Double Star Products
Since the mid 1960s, when the Index Catalogue of Double Stars was transferred from Lick Observatory to the US Naval Observatory, the resultant catalog, redesignated the ``Washington Double Star'' (WDS) Catalog, has been the official double star catalog of Commission 26 (Double and Multiple Stars) of the International Astronomical Union (IAU). Maintained online in summary form, this catalog lists the first and last observation parameters for every known pair in the sky. On demand we provide every catalogued measure: 1,030,959 measures of 118,558 measured pairs (as of 1 August 2012; database is updated nightly), varying from 1 to 1679 measures per system (mean = 7.25, median = 3). Using the resources of the USNO Library, extensive catalog work has been done to include all available measures from 1690 to the present day. Notes to individual systems are also provided. We also, on demand, can prepare custom observing lists suited to the observing capabilities and desires of observers worldwide.
This catalog lists what has been characterized as the best available orbit of a pair. Published orbits exist for 2,518 of the WDS pairs (as of 11 September 2014) and determining which one of possibly several published solutions is best has been done by an objective numerical grading scheme (described in the catalog text). ORB6 also includes ephemerides giving predicted positions for the next several years, orbital plots of all WDS data on the calculated orbit, as well as a separate list of "calibration-quality" orbits which are adequate for most scale and orientation determinations.
This catalog is the most recent addition to the suite of double star catalogs maintained at the USNO. Using some of the same methods used to generate ORB6, this catalog lists rectilinear elements for 1,494 pairs (as of 22 May 2015) whose motion is fit adequately by a straight line. While it is possible that some of these may be physical doubles with a very long period and perhaps high eccentricity, most are likely optical pairs whose differential proper motion can be linearly characterized. As double star observations have been made for a longer time and often with greater frequency than classic astrometry techniques, many of these pairs have differential proper motions determined to greater precision and accuracy than can be done by other, more conventional, methods.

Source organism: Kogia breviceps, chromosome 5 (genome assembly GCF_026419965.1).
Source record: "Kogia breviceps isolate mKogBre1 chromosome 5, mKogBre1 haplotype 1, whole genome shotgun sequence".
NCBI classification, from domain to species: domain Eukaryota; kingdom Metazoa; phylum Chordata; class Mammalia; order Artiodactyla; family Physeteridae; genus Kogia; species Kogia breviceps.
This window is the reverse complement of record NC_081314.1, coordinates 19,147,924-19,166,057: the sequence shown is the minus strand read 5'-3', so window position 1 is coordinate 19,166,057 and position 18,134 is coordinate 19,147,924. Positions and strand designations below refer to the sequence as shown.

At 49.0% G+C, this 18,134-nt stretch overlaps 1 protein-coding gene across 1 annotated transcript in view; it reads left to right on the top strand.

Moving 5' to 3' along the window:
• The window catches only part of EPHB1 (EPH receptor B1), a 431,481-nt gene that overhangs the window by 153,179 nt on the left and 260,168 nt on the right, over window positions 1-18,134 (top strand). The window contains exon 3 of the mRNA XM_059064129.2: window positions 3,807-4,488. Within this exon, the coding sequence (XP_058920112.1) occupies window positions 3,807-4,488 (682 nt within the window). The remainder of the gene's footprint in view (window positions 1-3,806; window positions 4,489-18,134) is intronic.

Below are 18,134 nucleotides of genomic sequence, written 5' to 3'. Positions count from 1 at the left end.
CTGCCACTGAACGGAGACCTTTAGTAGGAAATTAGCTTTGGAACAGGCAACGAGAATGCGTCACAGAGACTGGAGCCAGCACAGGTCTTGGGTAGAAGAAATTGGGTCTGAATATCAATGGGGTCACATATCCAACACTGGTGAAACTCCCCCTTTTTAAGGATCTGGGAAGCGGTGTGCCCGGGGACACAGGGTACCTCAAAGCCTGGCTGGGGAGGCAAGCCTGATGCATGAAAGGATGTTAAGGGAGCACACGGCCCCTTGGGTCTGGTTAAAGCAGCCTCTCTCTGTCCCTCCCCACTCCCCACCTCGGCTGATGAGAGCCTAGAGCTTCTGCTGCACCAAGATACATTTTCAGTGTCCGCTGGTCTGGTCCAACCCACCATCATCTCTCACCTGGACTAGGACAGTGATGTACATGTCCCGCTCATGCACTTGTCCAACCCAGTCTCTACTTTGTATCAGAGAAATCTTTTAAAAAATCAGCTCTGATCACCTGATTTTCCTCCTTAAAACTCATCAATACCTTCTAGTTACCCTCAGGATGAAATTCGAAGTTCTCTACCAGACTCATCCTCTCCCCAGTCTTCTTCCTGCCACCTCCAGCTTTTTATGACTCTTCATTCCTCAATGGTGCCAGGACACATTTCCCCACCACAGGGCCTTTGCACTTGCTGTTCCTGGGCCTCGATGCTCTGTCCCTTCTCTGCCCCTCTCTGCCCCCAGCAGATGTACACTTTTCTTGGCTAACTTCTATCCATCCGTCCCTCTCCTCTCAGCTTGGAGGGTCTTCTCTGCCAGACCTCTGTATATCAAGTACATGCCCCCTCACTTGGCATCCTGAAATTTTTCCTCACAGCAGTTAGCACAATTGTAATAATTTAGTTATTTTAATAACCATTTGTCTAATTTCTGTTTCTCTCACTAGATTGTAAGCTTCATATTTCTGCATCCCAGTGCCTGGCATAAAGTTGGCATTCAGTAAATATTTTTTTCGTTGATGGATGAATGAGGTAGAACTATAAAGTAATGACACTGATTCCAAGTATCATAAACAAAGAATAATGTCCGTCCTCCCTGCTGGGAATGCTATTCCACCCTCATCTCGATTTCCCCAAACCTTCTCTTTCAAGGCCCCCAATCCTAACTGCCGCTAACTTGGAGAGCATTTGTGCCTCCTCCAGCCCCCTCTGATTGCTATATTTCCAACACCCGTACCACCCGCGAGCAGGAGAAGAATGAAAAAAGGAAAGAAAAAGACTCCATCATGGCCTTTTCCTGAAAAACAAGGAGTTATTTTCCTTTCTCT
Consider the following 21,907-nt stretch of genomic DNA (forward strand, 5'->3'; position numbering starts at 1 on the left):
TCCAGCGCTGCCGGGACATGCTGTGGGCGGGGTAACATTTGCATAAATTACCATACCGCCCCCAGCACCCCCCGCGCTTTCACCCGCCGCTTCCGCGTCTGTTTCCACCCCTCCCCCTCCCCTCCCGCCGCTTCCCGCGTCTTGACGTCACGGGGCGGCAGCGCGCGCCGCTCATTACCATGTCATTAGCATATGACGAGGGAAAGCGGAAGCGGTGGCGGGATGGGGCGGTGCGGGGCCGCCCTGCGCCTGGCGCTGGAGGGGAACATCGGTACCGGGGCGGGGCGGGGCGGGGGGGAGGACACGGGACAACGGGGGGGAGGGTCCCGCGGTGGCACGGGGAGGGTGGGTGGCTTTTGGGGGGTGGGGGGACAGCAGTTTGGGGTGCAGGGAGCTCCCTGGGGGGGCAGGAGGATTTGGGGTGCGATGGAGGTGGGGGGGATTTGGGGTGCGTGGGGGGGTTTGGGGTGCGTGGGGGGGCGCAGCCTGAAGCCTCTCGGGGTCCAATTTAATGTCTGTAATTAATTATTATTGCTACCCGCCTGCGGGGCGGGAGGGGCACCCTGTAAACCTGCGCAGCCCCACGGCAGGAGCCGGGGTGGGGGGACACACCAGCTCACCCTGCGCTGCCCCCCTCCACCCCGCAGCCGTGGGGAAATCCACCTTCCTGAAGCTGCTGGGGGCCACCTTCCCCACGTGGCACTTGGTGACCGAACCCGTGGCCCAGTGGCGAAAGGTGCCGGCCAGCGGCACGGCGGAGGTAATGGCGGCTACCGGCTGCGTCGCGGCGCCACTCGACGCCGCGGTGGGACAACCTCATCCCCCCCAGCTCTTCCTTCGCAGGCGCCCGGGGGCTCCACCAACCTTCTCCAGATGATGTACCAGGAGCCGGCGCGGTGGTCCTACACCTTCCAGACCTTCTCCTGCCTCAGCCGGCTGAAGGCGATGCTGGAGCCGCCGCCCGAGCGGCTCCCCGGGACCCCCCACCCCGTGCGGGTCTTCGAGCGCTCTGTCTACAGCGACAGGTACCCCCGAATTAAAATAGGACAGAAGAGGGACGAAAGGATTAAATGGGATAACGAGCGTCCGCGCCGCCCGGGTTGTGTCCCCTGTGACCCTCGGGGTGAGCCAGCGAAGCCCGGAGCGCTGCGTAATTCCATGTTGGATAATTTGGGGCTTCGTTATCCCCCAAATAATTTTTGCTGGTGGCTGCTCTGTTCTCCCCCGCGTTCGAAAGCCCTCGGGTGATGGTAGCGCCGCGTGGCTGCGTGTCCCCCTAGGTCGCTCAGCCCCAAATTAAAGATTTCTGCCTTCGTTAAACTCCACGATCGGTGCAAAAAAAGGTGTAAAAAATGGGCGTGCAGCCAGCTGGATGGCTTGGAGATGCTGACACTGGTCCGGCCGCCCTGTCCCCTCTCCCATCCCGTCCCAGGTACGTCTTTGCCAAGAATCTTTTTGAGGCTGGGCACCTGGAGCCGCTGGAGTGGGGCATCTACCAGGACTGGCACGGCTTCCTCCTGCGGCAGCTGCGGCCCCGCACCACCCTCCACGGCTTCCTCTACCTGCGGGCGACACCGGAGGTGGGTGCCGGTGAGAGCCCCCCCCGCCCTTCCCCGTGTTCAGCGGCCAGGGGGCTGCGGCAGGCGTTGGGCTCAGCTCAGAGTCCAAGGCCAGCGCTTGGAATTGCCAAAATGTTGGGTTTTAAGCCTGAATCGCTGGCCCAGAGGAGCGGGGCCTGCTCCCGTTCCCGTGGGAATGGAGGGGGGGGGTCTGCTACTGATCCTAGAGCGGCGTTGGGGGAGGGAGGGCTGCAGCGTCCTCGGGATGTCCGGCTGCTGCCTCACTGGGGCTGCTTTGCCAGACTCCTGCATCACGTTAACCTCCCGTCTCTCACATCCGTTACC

This catalog enumerates all measurements of double stars made by high resolution techniques. These include interferometry as well as adaptive optics, satellite observation, lunar occultation as well as other methods enumerated in the catalog notes. Complete photometric information, when available, is also provided, as are interferometric "single star'' detections. These stars have been examined for close pairs and no similar brightness pair has been found to the listed limit. These single stars are then appropriate for scale determination (with other equipment) or point source characterization.
This catalog lists all measures of magnitude difference made by precise techniques. The magnitude difference and the color in which it is determined, can aid in the determination of a companion's spectral type. If one or both of the components is variable, this can aid in the characterization of the variability.
In addition to this suite of double star catalogs, work is in progress on the Washington Multiplicity Catalog (WMC). Approved at a Multi-Commission Meeting at IAU General Assembly XXIV (Manchester, 2000) and re-affirmed at a Special Session at IAU General Assembly XXV (Sydney, 2003), the WMC is a designation scheme which will hierarchically arrange all double stars detected by multiple techniques: astrometry, spectroscopy, photometry and other methods.
While not a double star catalog, the USNO also maintains the Double Star Library (DSL), an eclectic collection of links, announcements, and other data of relevance to double star astronomers. The DSL served as the official webpage of IAU (International Astronomical Union) Commission 26 (double and multiple stars) for many years, and still provides a link to new IAU commission pages, as well as to the Commission G1 Information Circular, its official tri-annual publication.